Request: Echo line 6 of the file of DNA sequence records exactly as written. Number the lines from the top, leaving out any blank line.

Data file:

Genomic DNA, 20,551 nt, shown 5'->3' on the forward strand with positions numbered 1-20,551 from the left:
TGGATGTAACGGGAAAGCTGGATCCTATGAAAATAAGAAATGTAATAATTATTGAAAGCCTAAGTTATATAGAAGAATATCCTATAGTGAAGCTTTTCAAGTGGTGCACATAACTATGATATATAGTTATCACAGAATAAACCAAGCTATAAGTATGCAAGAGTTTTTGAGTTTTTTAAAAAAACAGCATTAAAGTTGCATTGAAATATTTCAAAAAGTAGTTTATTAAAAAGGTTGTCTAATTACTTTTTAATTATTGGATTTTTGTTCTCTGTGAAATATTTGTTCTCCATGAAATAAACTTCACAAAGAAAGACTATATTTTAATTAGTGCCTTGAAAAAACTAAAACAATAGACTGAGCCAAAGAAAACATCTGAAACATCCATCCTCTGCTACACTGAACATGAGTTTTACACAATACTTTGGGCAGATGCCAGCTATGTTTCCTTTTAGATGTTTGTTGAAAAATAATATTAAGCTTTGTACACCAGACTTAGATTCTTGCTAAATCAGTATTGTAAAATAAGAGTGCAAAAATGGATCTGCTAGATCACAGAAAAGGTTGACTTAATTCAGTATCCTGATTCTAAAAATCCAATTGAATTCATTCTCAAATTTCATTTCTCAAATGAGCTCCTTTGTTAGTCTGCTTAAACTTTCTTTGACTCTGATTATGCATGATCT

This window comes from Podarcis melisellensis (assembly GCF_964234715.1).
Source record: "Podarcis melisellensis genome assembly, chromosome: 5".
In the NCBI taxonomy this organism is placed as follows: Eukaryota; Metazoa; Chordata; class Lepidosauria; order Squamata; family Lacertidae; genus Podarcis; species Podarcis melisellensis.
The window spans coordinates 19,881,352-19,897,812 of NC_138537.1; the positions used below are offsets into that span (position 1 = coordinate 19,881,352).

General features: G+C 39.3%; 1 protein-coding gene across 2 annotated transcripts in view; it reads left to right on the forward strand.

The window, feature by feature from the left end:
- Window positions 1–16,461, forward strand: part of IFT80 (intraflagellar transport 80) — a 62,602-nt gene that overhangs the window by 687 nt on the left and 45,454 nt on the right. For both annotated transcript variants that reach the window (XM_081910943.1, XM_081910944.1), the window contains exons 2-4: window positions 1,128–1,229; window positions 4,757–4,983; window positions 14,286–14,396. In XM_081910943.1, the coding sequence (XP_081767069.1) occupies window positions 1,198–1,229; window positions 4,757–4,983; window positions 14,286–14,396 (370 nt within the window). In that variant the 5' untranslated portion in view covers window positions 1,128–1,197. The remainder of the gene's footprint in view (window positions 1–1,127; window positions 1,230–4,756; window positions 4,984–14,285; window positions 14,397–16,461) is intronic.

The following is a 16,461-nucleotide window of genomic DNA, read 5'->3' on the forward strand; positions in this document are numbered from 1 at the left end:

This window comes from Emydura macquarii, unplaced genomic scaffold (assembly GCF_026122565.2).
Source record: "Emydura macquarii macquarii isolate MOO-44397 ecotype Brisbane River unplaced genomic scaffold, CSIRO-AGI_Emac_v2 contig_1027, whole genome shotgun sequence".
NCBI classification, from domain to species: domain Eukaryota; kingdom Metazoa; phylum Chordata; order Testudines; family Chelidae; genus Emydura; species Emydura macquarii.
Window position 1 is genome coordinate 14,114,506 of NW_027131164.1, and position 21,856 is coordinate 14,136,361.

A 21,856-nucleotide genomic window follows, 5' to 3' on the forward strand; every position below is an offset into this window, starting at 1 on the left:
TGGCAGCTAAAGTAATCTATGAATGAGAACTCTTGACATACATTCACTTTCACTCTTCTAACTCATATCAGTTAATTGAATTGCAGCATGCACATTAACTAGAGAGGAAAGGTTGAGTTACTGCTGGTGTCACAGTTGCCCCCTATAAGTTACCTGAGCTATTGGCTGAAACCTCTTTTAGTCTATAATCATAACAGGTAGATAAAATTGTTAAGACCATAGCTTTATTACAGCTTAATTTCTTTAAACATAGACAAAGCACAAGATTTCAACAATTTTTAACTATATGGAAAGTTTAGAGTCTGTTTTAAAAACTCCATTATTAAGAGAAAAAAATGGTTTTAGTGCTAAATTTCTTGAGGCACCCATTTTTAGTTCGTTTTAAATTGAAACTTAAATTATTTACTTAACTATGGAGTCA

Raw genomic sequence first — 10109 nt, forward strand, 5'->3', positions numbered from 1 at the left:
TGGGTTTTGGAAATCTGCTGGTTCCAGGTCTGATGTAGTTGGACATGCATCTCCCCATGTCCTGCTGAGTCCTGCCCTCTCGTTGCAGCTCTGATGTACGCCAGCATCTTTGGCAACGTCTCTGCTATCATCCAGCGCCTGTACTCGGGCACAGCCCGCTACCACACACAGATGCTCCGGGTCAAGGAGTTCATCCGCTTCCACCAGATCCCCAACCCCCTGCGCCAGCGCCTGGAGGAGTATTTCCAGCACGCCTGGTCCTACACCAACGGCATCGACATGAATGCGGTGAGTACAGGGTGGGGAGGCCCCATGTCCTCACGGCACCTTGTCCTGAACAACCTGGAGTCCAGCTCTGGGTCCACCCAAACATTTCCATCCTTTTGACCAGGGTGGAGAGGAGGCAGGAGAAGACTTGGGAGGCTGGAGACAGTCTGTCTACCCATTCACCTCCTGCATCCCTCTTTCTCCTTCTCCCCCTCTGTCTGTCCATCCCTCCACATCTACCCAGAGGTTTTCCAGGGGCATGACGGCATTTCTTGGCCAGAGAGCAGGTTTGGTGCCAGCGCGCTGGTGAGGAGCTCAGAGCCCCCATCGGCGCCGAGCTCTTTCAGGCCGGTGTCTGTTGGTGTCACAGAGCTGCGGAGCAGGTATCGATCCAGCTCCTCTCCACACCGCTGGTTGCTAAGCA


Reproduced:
The window spans coordinates 19,881,352-19,897,812 of NC_138537.1; the positions used below are offsets into that span (position 1 = coordinate 19,881,352).